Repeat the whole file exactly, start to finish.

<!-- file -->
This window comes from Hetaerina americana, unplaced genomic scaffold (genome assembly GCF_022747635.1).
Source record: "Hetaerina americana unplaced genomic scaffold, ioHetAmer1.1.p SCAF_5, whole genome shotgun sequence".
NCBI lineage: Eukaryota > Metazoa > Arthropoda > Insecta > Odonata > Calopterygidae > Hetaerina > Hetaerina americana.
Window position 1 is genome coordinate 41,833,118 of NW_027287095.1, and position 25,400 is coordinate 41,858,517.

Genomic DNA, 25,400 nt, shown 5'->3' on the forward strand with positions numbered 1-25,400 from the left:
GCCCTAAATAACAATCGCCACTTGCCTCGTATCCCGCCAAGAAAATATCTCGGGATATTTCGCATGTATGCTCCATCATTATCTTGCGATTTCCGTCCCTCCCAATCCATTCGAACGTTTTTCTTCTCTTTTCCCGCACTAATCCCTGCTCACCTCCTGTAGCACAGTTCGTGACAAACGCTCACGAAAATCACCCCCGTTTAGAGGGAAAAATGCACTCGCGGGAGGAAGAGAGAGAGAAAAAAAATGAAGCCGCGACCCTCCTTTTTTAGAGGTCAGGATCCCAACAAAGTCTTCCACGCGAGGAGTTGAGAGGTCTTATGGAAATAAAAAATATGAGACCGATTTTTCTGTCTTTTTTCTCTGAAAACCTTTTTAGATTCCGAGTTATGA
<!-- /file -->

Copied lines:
This window comes from Hetaerina americana, unplaced genomic scaffold (genome assembly GCF_022747635.1).
Source record: "Hetaerina americana unplaced genomic scaffold, ioHetAmer1.1.p SCAF_5, whole genome shotgun sequence".
NCBI lineage: Eukaryota > Metazoa > Arthropoda > Insecta > Odonata > Calopterygidae > Hetaerina > Hetaerina americana.
Window position 1 is genome coordinate 41,833,118 of NW_027287095.1, and position 25,400 is coordinate 41,858,517.

Genomic DNA, 25,400 nt, shown 5'->3' on the forward strand with positions numbered 1-25,400 from the left:
GCCCTAAATAACAATCGCCACTTGCCTCGTATCCCGCCAAGAAAATATCTCGGGATATTTCGCATGTATGCTCCATCATTATCTTGCGATTTCCGTCCCTCCCAATCCATTCGAACGTTTTTCTTCTCTTTTCCCGCACTAATCCCTGCTCACCTCCTGTAGCACAGTTCGTGACAAACGCTCACGAAAATCACCCCCGTTTAGAGGGAAAAATGCACTCGCGGGAGGAAGAGAGAGAGAAAAAAAATGAAGCCGCGACCCTCCTTTTTTAGAGGTCAGGATCCCAACAAAGTCTTCCACGCGAGGAGTTGAGAGGTCTTATGGAAATAAAAAATATGAGACCGATTTTTCTGTCTTTTTTCTCTGAAAACCTTTTTAGATTCCGAGTTATGA